A strange, fresh look at what's travelling behind you

Eyeball cameras and screens will replace decades of old-fashioned car wing mirrors

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These strange eyeball cameras are used instead of wing mirrors on Audi's new electric car arriving in a few months

These strange eyeball cameras are used instead of wing mirrors on Audi's new electric car arriving in a few months

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No more wing mirrors; cameras are the newest technology for a driver's rear vision, says Audi

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It's the stuff of automotive science fiction, and it's coming to a car near you very soon.

From September, Audi's new production electric car will no longer have plain old reflective wing mirrors on either side but high definition cameras - and it's another step forward for road safety.

Where a mirror simply reflects what's behind the car, the high definition camera enhances it, and eliminates the issues.

More importantly, there's no chance of a driver being dazzled by some inconsiderate driver's high beam light from behind because the cameras automatically ramp down the dazzle.

In poor weather conditions such as drizzle and low light, the "eyeball" camera produces more clarity.

The vision captured by the cameras is projected onto touch-sensitive organic light-emitting diode screens sitting inside the doors near the door latches, which means that the driver's reflex action of glancing across to check what's behind doesn't really change.

Audi's new screens replace conventional wing mirrors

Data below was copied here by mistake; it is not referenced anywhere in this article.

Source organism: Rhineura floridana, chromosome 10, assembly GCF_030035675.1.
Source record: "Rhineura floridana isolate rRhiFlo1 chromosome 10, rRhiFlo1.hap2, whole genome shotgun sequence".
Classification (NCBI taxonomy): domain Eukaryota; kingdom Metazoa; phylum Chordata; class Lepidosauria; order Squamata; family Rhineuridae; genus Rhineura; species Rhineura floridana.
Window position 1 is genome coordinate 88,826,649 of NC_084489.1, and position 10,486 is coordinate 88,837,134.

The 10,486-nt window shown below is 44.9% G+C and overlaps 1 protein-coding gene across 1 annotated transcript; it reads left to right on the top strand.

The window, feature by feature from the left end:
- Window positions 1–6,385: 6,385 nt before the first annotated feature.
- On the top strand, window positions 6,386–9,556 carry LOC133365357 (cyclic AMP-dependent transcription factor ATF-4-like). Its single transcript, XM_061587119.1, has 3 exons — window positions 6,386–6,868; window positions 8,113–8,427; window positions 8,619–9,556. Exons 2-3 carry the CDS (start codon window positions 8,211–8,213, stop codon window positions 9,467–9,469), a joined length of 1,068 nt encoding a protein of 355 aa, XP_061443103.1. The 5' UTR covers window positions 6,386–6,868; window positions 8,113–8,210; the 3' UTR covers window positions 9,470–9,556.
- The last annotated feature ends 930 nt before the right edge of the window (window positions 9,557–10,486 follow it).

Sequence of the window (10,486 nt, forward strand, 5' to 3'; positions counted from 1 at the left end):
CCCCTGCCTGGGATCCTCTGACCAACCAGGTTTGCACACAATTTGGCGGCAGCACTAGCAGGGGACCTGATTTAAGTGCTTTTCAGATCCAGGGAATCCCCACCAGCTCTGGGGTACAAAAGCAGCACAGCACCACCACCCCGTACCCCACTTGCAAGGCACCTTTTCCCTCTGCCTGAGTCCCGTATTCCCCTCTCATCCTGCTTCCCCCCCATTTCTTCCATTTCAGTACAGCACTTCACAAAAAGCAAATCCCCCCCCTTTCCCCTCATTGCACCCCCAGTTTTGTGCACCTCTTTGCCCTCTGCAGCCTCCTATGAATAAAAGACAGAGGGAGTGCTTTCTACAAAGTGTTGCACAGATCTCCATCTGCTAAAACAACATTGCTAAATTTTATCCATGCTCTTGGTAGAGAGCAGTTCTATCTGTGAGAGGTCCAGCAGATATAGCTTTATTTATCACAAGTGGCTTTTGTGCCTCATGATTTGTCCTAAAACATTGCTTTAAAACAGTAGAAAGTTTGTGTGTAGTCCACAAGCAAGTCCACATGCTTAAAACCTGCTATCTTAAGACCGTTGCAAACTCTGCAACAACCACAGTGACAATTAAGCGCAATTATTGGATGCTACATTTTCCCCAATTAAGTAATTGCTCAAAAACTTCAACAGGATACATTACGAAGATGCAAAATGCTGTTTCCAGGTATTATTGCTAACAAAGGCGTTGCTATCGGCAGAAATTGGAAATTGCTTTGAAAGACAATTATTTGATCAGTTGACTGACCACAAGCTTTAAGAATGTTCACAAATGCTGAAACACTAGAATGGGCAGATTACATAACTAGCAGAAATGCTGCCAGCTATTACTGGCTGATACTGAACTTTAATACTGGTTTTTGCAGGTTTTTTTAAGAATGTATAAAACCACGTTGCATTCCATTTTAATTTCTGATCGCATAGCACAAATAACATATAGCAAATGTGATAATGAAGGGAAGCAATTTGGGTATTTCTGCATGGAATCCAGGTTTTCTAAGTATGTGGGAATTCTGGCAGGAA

Audi's new screens replace conventional wing mirrors

It's the first time that twin wing cameras, sitting outboard from the Audi's doors like small pods, have been used on a production car sold here.

It required the German car maker to submit the technology for inspection by Australian certifiers to ensure it satisfied Australian Design Rules.

When driving on the highway, turning or reverse-parking, the cameras automatically tilt to provide an optimum field of view.

The virtual exterior mirrors will be a feature on the new Audi e-tron electric vehicle which has electric motors on the front and rear axles, and has an advanced liquid-cooled battery pack capable of being 80 per cent recharged in 30 minutes.

It also provides the driver with constant real-time information about what charging stations are nearby and whether they are in use. Prices for the e-tron start at $137,700.

The story A strange, fresh look at what's travelling behind you first appeared on The Canberra Times.

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